I struggled with this question when I wrote a short book on the film This Is Spinal Tap
, because that movie didn't seem to jibe with any of the prevailing theories about the nature of film cultishness. It isn't beloved by only a small, devoted audience; it doesn't contain esoterica graspable only by those "in the know"; it is certainly not "so bad, it's good"; it does not court controversy; it is not a "lost treasure," rediscovered by fans after failing to receive its due in its original release. But I think few film lovers would deny that This Is Spinal Tap
is indeed a cult film.
Ultimately, I concluded, rather plainly, that a cult film is simply one that, for any number of reasons, attracts a devoted following. Furthermore, the term "cult" implies no particular scale: A film's cult may be small (like that of, say, the oddball semi-satire The Wizard of Speed and Time
) or large (I see no reason why we can't call films in the Star Wars
series "cult films"; same for The Lord of the Rings
movies, and even for beloved classics like Casablanca)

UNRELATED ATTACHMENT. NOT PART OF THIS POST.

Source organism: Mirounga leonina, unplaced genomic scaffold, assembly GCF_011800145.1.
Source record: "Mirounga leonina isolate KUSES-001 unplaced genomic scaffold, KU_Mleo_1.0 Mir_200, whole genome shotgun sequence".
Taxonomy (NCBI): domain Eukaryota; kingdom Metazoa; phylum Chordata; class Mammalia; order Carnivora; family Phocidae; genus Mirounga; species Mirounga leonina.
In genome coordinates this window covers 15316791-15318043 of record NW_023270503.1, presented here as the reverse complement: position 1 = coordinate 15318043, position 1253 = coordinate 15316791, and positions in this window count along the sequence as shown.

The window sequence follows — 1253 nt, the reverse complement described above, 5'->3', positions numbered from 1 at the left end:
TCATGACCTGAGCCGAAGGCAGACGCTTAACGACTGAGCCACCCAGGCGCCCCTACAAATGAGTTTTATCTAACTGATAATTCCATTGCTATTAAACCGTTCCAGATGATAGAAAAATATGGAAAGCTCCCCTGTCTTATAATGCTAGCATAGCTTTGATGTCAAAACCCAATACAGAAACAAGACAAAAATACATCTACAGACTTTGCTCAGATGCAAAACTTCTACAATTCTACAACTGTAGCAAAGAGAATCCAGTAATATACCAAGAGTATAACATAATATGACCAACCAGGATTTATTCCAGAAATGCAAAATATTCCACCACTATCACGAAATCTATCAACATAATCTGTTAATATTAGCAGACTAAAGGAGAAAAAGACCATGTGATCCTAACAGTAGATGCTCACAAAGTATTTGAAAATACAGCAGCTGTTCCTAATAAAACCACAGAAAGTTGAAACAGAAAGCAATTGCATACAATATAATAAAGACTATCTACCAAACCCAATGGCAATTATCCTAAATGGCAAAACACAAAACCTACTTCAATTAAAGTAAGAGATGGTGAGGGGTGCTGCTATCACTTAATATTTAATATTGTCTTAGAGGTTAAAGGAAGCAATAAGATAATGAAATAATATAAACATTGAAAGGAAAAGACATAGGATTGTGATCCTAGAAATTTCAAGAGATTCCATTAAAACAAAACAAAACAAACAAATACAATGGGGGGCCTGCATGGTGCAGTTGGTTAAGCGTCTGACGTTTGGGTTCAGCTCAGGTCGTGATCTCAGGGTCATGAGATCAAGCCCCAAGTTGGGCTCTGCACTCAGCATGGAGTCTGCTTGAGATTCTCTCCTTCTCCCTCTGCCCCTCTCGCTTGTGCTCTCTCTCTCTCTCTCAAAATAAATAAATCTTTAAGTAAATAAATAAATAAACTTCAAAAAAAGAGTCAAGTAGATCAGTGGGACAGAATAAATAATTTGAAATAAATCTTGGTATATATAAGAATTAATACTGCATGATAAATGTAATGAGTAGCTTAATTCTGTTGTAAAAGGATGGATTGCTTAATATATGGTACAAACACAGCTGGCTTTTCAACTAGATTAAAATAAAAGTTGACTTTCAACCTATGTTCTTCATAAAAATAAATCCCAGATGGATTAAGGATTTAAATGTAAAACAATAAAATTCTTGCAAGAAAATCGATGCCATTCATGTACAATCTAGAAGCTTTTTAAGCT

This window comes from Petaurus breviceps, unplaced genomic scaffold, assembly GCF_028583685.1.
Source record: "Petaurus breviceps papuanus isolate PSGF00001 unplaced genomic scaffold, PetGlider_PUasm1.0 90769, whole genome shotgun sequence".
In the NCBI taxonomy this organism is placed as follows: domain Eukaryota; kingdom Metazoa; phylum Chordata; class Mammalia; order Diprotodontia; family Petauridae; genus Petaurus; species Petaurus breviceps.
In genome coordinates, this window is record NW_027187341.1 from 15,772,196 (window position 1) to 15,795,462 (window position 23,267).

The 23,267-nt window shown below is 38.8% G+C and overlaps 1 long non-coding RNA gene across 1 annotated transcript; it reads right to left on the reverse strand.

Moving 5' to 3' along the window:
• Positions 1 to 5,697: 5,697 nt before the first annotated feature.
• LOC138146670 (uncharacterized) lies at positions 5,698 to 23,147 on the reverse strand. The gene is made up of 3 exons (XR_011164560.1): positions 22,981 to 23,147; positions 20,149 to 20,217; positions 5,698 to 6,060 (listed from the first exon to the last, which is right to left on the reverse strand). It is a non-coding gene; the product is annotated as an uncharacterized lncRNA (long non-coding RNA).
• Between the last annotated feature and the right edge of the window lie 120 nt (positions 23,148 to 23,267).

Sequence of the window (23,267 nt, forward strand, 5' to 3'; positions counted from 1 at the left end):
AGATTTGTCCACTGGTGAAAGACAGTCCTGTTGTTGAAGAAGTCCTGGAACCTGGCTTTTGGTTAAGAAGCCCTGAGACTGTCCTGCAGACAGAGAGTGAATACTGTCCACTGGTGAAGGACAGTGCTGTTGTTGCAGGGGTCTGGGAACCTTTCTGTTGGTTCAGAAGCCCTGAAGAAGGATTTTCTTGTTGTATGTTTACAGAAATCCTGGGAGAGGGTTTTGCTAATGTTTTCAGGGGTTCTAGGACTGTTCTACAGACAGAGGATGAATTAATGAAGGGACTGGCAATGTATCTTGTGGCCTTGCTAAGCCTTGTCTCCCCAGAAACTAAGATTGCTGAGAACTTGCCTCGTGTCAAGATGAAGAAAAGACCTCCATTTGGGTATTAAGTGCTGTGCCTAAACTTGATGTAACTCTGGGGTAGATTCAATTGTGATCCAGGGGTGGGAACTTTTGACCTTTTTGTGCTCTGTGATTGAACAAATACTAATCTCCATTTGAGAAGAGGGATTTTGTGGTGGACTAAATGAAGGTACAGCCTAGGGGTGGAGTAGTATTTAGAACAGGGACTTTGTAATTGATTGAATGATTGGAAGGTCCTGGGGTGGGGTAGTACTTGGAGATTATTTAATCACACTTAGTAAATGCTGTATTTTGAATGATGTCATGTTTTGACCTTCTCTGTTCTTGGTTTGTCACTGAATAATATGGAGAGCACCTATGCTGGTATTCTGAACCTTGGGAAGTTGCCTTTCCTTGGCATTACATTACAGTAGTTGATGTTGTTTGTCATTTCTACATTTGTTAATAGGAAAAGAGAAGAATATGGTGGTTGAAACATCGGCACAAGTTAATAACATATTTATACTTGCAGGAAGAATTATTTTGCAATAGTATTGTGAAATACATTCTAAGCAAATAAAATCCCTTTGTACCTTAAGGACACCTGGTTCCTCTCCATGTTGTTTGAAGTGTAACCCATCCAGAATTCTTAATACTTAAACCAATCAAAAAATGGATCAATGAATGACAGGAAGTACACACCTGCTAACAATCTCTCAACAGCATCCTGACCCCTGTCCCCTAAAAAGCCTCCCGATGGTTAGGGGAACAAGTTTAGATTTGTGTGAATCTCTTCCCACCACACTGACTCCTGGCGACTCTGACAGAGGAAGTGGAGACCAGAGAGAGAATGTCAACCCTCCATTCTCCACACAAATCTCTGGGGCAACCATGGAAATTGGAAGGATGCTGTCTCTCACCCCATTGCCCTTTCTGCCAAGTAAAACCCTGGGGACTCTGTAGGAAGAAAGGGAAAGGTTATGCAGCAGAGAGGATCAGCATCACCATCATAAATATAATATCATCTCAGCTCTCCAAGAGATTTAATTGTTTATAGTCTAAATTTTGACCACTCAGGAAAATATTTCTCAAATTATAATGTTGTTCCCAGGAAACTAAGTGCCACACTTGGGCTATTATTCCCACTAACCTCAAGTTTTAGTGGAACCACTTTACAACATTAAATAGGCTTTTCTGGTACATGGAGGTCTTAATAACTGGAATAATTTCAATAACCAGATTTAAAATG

. All of these films have inspired devotion in a certain segment of their audiences in ways that movies such as, say, 27 Dresses
do not. Cult films, it seems to me, can achieve that status in any number of ways. If they strike the right note with their audiences, they're in the club. A few weeks ago, I saw, for the first time since approximately 1990, one of the definitive cult films of the 1980s: The Adventures of Buckaroo Banzai Across the 8th Dimension
. This film, in a word, sucks. I thought so when I was in high school and I still think so now. That is not, in itself, a problem for its cult status, as there are lots of sucky films that have achieved that mantle: the oft-trotted-out Plan 9 from Outer Space
, the MST3K-bolstered Manos: The Hands of Fate
, the marvelously daft Troll 2
. The weird thing about the cult of Buckaroo Banzai
is that the members of that cult seem to me to have granted the film cult status for all the wrong reasons.